Bangladeshi troops could be court martialled for alleged abuses committed during a controversial crackdown on crime, the authorities say.
Soldiers are back on the streets
The surprise amendment delayed the passage of a bill through parliament giving troops immunity for their actions.
Under the revised bill, military courts will still have powers to try soldiers accused of wrongdoing, the government told the BBC.
Human rights groups say that more than 40 people died in army custody during the three months of Operation Clean Heart, which ended in January.
Some of the 40,000 soldiers who were deployed were sent back onto the streets earlier this week after the authorities said crime levels
were rising again.
The government's about-turn came after widespread criticism of its plans to keep soldiers out of the civilian courts.
The bill's passage into law was stopped at the last minute on Thursday when Law Minister Moudud Ahmed told the house that changes were being made to the original draft.
The army will hand over criminals to police
He later told the BBC that there had been what he called a printing mistake - which was why more time was needed for corrections.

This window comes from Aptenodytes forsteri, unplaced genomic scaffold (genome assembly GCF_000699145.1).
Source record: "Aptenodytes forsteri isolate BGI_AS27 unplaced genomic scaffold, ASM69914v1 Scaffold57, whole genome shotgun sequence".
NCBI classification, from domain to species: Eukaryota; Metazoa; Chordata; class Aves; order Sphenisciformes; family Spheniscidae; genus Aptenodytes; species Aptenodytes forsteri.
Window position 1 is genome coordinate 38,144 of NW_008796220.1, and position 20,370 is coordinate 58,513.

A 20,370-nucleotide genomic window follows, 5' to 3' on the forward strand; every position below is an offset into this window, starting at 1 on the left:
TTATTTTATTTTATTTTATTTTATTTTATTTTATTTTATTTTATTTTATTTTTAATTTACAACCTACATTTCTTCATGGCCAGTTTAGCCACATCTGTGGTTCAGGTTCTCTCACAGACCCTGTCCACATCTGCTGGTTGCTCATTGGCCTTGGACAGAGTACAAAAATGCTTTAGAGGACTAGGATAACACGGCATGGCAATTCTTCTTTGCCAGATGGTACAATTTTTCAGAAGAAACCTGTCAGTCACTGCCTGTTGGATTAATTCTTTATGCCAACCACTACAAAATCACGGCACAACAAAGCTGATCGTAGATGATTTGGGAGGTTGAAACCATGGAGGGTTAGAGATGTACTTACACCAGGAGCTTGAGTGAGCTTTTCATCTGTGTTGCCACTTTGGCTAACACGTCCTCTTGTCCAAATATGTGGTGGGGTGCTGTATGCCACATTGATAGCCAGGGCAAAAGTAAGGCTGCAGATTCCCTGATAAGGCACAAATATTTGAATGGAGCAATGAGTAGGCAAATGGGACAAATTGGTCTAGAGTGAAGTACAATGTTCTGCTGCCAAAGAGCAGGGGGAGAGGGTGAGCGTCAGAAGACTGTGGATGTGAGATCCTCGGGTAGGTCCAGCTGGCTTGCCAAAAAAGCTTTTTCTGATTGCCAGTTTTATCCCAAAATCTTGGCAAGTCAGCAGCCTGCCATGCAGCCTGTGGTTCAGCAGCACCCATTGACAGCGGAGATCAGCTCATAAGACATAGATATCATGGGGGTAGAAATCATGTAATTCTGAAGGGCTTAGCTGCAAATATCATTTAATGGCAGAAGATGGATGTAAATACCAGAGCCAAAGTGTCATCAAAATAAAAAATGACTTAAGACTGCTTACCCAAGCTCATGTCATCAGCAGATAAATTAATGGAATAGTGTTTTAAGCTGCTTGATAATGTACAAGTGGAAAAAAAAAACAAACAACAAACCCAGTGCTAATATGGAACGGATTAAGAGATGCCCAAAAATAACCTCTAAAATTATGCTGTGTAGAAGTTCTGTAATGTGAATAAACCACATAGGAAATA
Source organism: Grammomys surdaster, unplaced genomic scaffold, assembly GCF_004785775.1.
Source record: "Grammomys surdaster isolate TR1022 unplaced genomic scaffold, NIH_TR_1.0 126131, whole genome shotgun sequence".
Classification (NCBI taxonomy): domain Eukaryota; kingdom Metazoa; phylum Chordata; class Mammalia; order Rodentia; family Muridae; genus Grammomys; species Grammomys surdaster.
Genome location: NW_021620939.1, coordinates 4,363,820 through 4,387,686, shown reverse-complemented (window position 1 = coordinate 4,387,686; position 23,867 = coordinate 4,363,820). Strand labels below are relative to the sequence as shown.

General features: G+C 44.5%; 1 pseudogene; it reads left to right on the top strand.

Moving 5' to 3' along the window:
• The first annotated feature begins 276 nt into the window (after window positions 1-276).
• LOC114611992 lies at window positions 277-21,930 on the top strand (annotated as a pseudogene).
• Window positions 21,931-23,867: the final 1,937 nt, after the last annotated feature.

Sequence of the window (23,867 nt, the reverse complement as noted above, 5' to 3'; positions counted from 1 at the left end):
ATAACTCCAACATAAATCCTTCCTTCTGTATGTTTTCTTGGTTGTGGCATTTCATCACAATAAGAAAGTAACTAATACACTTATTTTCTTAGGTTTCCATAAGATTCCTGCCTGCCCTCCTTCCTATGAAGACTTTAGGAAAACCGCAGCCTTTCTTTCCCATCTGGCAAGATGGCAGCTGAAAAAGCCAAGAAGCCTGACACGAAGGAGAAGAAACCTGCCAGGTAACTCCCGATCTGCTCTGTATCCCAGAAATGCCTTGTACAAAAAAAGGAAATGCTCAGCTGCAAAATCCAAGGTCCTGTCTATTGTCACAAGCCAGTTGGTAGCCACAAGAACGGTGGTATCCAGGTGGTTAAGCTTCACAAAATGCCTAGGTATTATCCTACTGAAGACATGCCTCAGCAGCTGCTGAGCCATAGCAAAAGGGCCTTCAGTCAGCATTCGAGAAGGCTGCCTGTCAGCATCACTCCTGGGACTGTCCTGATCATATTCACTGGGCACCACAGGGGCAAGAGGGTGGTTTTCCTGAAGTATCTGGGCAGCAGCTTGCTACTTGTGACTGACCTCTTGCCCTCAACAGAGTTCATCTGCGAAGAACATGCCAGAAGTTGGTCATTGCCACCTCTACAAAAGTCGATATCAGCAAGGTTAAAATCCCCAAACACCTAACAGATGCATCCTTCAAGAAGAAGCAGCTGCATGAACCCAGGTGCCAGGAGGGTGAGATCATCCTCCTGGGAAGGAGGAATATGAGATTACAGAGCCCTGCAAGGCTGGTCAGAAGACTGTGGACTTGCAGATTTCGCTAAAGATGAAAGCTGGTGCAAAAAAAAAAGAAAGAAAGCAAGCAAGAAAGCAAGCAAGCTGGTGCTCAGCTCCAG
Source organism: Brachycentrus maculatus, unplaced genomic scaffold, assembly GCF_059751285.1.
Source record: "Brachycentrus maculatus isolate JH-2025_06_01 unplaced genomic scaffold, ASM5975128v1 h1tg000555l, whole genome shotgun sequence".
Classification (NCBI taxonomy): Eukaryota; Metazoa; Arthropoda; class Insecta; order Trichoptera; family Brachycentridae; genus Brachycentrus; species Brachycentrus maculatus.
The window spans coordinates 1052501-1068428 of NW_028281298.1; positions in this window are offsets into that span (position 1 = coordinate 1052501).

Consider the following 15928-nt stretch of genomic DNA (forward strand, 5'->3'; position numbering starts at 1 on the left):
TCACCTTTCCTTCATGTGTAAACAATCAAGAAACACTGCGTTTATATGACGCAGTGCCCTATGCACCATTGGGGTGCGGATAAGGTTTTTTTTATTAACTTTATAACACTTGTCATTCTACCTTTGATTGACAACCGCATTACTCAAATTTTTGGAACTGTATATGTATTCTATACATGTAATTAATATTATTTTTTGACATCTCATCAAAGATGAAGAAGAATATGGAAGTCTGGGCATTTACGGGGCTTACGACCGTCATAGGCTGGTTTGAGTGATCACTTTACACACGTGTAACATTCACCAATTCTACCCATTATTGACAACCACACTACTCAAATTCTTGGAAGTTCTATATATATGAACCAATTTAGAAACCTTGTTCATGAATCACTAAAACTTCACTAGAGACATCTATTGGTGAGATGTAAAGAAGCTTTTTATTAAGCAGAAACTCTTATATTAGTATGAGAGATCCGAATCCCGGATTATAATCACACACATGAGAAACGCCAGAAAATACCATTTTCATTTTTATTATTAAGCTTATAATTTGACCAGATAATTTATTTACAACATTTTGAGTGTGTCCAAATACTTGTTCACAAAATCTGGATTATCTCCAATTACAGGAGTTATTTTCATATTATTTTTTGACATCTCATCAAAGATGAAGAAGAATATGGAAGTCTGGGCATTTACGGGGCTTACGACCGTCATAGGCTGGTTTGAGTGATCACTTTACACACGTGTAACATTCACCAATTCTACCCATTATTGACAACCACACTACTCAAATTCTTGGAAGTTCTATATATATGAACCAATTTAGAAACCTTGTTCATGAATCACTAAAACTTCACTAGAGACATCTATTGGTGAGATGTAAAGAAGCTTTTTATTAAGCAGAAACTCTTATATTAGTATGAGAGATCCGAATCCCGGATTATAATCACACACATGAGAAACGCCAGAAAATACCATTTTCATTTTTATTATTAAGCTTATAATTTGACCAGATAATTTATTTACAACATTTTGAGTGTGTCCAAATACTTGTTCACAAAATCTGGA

He said the revised bill would allow the armed forces to hold court martials for those responsible for misdeeds committed during Clean Heart - if irregularities were found to have taken place during the operation.
The revised bill is expected to be considered again by MPs on Sunday.
Change in tactics
More than 10,000 people were arrested in Operation Clean Heart, including ruling party members and the opposition.
Although crime rates fell dramatically, the death of many suspects in army custody raised concern at home and abroad.
Relatives of the dead said the suspects had been tortured, but officials attributed many of the deaths to heart attacks.
The army returned to the streets of the capital, Dhaka, and five other major cities early on Tuesday.
Military officials say about 2,000 troops were called back in after a fresh surge in violent crime left more than 200 people dead in recent weeks.
This time round, however, soldiers themselves will not be detaining any suspects - they will hand them over to the police for questioning.